The M&P22 Compact has a conventional sight arrangement featuring three easily visible white dots. The nice part: the rear sight is very adjustable for both windage and elevation. And both front and rear sights are dovetail-mounted for easy changing should you so desire.
Don’t like handguns with frame safeties? Join the club. There are plenty who won’t have a pistol without one, though, and the this is a single-action only gun, after all. So the M&P22 Compact’s double-sided safeties aren’t what you normally get on a small rimfire gun of this type. A frame safety should be easily engaged and disengaged. Something you can train to operate that works easily without any fumbling. That’s exactly what Smith’s engineers have done here. Think 1911 safeties, the kind you can snick on and off with a casual flick of your thumb.
Which brings us to shooting the thing. Like most guns, with good ammo the 22 Compact is as accurate as you are. Probably more so. The only problem I encountered with the gun was when we first pulled them out of their boxes at the Smith & Wesson range. They’d brought a supply of two types of Federal loads. If memory serves, the Federal Champion at 1260 fps worked like a champ. The slightly lower-powered Federal Gold Medal, however, at 1080 fps didn’t always cycle the gun.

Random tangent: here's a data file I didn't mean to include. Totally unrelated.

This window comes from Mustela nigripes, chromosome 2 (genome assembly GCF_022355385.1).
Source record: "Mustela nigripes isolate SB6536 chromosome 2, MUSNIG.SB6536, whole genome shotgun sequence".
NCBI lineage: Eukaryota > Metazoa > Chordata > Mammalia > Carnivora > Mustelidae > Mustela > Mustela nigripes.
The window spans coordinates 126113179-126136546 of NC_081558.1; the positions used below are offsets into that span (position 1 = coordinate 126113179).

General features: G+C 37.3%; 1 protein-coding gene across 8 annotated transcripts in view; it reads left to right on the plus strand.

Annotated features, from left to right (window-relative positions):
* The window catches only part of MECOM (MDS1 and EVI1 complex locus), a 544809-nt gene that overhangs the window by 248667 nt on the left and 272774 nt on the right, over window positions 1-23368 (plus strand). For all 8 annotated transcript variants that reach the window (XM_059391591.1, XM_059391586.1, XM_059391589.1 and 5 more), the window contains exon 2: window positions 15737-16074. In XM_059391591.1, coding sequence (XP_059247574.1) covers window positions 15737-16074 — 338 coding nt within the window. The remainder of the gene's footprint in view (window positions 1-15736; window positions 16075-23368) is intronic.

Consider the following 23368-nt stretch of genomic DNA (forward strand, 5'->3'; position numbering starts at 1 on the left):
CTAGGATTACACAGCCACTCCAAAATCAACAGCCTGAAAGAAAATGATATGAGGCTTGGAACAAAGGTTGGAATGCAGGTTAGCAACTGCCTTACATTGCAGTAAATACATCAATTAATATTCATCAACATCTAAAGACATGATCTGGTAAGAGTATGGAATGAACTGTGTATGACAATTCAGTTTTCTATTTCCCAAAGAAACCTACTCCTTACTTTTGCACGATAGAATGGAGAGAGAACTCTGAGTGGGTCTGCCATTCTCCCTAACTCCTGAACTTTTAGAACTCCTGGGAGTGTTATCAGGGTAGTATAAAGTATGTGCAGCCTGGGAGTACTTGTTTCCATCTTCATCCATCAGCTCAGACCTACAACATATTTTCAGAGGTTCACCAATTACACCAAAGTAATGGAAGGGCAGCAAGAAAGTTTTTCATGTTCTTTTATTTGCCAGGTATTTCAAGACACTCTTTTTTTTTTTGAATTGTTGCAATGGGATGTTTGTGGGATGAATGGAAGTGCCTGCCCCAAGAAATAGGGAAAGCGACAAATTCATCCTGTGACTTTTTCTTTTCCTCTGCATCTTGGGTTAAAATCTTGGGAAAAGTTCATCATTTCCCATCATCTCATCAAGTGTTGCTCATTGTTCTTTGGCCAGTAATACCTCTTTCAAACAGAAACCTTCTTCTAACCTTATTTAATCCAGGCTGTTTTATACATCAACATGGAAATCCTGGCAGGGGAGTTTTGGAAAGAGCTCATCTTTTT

Since then, I’ve tested the gun with five or six different flavors of rimfire rounds including Aguila, CCI Mini Mags, CCI Blazers, Wolf Match Target and even Thunderbolts. None have presented any problems for the M&P22 Compact. Twenty-two semi-auto pistols are notoriously finicky about the ammo they like, so I’m not bothered by having to find out which ones a gun likes to eat. And given the more recent smooth performance – about 600 trouble-free rounds or so – I’m chalking the initial balking up to box-fresh growing pains.